A large part of the northwestern section of the temple was destroyed due to later construction operations, as a result, the interpretation of archaeological remains raises many debates, it could be a throne room similar to the one discovered in the temple of Nebu (Nabu) in Kalkhu (Kalh), or the "city council" of Assyria, an official institution where state documents were sealed, or also a temple dedicated to other gods such as Marduk, the father of Nebu (Nabu). ), or Ishtar. No tablet (tablet) was discovered in the temple.

The director of the Assyrian archaeological site, Salem Abdullah, said that only a small part of the history of this site, which is supposed to have hosted 117 Assyrian kings, has been excavated.

In this regard, he adds: “When these kings died, they were buried here,” but so far only three royal tombs have been identified, and then he wonders, “Where are the rest?” but then he confirms by .saying:

“Here, under our feet''

The dangers facing Assyrian temples now

The city was named after the god Ashur, the greatest of the Ashurian gods and his temple had existed since the twenty – fifth century BC.

The Ashurians considered this temple his eternal being, in these days is counted the most important place in the ancient city of Ashur.

The remains of it today are 3 large arches that terrorists tried to destroy by making a hole in it in 2015.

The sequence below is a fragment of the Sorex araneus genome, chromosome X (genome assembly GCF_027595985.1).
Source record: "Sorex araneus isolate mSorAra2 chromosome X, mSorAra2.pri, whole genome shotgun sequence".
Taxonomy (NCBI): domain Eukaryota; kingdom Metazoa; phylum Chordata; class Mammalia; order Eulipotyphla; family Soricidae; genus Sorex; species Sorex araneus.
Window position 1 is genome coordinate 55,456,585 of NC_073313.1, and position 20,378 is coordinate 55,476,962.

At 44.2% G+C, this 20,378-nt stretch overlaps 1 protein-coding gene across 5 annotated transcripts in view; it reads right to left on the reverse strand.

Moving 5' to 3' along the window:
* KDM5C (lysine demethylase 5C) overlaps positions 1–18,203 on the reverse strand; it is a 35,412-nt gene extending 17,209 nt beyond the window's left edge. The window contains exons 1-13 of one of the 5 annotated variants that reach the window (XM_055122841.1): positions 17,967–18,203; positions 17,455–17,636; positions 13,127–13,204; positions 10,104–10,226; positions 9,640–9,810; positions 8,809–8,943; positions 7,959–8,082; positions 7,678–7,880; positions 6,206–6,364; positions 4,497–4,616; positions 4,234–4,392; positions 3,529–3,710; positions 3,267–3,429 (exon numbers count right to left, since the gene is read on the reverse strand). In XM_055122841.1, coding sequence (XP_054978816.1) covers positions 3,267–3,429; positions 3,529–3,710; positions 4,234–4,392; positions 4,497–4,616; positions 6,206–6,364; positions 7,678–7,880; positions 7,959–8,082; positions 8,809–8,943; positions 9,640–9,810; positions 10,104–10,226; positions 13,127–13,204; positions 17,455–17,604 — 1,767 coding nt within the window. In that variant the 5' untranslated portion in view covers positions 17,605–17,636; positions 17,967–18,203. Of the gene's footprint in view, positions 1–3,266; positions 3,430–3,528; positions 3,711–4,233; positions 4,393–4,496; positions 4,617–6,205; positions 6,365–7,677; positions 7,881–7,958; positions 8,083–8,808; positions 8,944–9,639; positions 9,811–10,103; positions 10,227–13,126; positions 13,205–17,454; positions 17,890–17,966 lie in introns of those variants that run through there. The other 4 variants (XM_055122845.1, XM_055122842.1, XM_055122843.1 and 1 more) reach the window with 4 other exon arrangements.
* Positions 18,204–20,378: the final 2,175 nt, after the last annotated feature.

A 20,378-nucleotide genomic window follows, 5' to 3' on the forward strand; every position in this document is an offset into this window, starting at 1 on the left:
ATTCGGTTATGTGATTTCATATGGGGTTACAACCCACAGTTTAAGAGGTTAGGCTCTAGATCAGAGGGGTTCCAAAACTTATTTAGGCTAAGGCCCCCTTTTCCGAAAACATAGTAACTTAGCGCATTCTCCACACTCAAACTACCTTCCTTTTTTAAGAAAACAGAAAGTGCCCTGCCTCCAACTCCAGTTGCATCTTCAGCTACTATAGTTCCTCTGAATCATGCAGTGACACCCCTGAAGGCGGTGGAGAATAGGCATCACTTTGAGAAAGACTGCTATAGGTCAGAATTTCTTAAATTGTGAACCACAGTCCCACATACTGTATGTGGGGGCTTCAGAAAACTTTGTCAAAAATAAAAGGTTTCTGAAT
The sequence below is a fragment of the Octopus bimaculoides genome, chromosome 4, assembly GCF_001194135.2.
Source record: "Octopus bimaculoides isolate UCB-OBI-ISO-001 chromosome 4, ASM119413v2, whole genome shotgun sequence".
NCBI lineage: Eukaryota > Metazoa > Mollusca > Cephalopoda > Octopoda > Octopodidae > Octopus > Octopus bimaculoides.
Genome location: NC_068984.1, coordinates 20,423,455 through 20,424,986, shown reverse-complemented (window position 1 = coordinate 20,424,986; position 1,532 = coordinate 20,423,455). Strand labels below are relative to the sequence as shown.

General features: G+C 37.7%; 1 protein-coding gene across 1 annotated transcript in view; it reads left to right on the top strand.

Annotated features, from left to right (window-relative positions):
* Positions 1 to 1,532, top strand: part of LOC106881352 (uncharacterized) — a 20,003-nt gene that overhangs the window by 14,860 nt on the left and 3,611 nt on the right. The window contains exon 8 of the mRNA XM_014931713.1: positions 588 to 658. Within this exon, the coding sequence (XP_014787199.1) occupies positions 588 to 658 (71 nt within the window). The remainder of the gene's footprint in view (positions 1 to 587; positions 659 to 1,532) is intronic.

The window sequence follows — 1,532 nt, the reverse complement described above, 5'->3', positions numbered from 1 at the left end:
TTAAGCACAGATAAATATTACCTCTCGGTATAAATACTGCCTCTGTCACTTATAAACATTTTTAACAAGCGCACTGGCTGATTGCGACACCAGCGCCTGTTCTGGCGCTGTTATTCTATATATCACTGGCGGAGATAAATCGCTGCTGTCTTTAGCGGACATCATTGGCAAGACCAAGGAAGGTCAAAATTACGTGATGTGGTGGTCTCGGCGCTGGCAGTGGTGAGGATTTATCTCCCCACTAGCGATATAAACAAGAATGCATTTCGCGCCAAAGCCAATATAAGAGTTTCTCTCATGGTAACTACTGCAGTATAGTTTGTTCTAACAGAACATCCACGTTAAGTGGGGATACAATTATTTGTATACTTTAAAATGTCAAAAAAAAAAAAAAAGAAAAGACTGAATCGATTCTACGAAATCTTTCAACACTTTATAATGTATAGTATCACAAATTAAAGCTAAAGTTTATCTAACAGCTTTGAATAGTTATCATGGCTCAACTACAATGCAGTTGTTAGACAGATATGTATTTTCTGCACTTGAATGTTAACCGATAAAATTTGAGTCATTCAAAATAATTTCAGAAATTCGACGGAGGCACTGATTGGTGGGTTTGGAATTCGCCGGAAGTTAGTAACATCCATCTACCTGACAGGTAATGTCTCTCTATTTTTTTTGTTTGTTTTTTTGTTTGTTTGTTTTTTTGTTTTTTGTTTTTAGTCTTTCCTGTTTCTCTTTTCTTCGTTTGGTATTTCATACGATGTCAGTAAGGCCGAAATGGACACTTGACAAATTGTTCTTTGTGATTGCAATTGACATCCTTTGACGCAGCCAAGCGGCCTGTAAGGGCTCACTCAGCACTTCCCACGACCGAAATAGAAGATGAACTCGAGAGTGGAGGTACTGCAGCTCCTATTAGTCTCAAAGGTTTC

Three years after the liberation of the region, a joint project was implement between the American university of Iraq and the Alef foundation, a group working to protect cultural heritage in war zones.

.The project contributed to the reconstruction of the gate

UNESCO designated Ashur a world Hertige Site in danger, warning    that the reservoir that belonging to a project of a new dam  could flood many nearby archeological sites. 

This project was halted after the overthrow of Sadam Hussien' regime in 2003.

But with fears of water shortages in area, the government in Baghdad revived the project. 

But with fears of water shortages in area, the government in Baghdad revived the project.

In April 2021 workers laid the foundation stone and excavators the   other construction machinery have appeared on the site since then.

Khaled khalaf al- jabouri head of the archeology department at Tikrit university estimates that more than 200 archeological sites near Shirkat are at risk of submission including the site of Ashur.

Many of the Assyrian archeological sites have been neglected, stolen and systemically vandalized such as demolishing and sabotaging gates and walls of the city of Nineveh carried out by the local Iraqi authorities in the city of Mosul.

The architecture one of the important part of material studies archaeology , but in Mesopotamia the buildings like temples , was suffered from some reasons , as politicals , religious and especially  the environmental and climatic conditions , make it in destruction and obliteration case , because of the most of these buildings was erected from a weaking and feeble materials , as a mud-brick , in spite of the ston is available in Assyria , so we are ignorance many of details especially some dimensions, measurements and elevations and about existing things or preparations ofthe construction operation , these details we are get it from a royal inscriptions which  Marcel J.Paulus ;“Traditional Building Materials in Ancient Mesopotamian . Architecture”, Sumer related with the kings architectural achievements in Assyrian temples, it sheds light too on an important aspects like the date of buildings and the names of those in the  old, middle and neo- Assyrian periods.